As usual, the month is getting away from me. Last month, I missed the Dated Essay. I remembered this time, but only because of Stephen King.
I’m reading his latest collection of short stories (some will appear in next month’s recommended reading), and it got me thinking about the books (and stories) of his that I’ve enjoyed in the past. I wrote an entire editorial about one of them for F&SF 12 years ago. (12 years! Wow!)
Here’s the editorial. What’s dated? Not a lot. In fact, the last line is prescient. I still think King is one of our very best writers. But let’s see…it’s no longer possible to buy the book in pieces. (Unless you go to a used bookstore.) And of course, I’m not editing. But other than that….
By the time you read this, the frenzy will be over. The excitement has already died down as I write this editorial in September of 1996. But since I have just written a series that discusses the problems with publishing, I feel I should discuss one of its successes.
Stephen King’s The Green Mile.
I’ve always had great admiration for King. He is arguably our best storyteller, one of our best stylists (when he choses to be), and in some ways, the man who can tap into our national subconscious. Given his tremendous success at such a young age, he could have stopped writing altogether, or continued writing tried and true horror novels in the vein of Carrie or The Shining. Instead, each book has taken risks. Sometimes the risks work. Sometimes they don’t.
The Green Mile works.
As I write this, King has six books on the bestseller list, and an article in yesterday’s newspaper claims he will have eight on the list by week’s end, a record that, as the newspaper says, “no one is disputing.”
Those six books are all sections of The Green Mile.
For those of you who managed to avoid bookstores, airports, and grocery checkout lines since April, The Green Mile is a novel published in six parts. It is a well-plotted meditation on death, dying, and survival set in part in two prisons: Cold Mountain Penitentiary during the thirties, and a nursing home in 1996. The narrator, one Paul Edgecombe, is witness to magical happenings on Death Row in Cold Mountain, the place where men wait before they walk “the green mile” to the electric chair. Edgecombe, who writes of the events of the past as memoir from his room in the nursing home, has a reason for writing now. And that reason King wisely refuses to reveal until Part Six.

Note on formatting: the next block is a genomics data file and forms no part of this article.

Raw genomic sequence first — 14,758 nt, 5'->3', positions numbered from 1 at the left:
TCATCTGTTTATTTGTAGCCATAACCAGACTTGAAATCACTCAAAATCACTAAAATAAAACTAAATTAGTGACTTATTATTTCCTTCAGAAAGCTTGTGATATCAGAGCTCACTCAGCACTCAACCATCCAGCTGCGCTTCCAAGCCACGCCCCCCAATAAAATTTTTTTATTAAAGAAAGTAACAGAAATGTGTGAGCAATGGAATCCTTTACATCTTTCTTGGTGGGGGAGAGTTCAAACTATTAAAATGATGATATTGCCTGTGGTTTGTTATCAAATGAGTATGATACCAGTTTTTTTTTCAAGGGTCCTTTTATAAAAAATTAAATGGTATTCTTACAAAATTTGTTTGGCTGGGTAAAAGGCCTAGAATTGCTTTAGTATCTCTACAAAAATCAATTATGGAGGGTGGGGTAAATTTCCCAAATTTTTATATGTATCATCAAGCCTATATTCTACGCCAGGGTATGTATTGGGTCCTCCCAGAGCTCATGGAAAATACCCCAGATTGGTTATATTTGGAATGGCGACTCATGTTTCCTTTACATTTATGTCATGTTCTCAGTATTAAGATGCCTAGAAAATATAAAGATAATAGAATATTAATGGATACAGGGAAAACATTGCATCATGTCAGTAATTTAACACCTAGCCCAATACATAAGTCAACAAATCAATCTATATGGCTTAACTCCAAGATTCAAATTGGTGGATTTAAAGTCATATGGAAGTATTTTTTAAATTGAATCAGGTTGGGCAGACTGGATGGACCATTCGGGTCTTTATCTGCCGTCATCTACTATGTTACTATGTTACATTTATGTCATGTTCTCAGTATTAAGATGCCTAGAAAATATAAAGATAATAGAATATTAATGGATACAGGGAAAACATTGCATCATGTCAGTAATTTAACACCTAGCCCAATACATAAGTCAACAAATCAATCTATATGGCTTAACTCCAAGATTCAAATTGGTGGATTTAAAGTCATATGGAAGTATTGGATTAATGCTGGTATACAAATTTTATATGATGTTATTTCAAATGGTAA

I suspect The Green Mile will work well as a single volume novel, but I feel sad for those of you who waited to read the book all at once. You’ve missed something. As King says in his introduction to the whole series:
…in a story which is published in installments, the writer gains an ascendancy over the reader which he or she cannot otherwise enjoy: simply put, Constant Reader, you cannot flip ahead and see how matters turn out.
You also cannot stay up all night to finish the book. That was my frustration. I picked up The Two Dead Girls, the first installment of The Green Mile, on the day it came out partly because I was intrigued, and partly because I am a big King fan. I liked the idea of the experiment, and I expected a Perils of Pauline cliff-hanger novel that would leave Our Hero on the brink of some disaster at the end of part one.
Instead I read a subtle cliff-hanger, one based on characterization and the promise of suspense to come. I found that I couldn’t shake the story during that month (which is just amazing considering how much I read), and I felt deep frustration at my inability to finish the book on my schedule. At the end of April, I was in our local bookstore on the day Part Two, The Mouse on the Mile, arrived. I read that section within two hours, and was alternately frustrated and pleased that I was enjoying the series so much.
I’ve spoken to other readers who’ve had the same experience, and we all agree that part of the joy of the series was the loss of control, the forced savoring of the novel, the willingness to read at someone else’s pace. Had The Green Mile been bad or even mediocre, the experiment would have failed. Because it was so good, it worked beyond all expectations.
The publisher, Signet, expected this series to be a gimmick, a loss leader for King’s future books. The novel sold (and continues to sell) beyond expectation. I know other novels in installments will follow: John Saul has just signed up to do one. But a serialized novel is, as King says, a precarious balancing act, a chance for critics to beat you up (or praise you) six times for the same work. It is, in my opinion, something only our best storytellers, our best stylists, can pull off with any degree of success.
My hat’s off to Stephen King. He walked the wire with flare and panache.
And gave me a most marvelous reading experience, one that I will savour for years to come.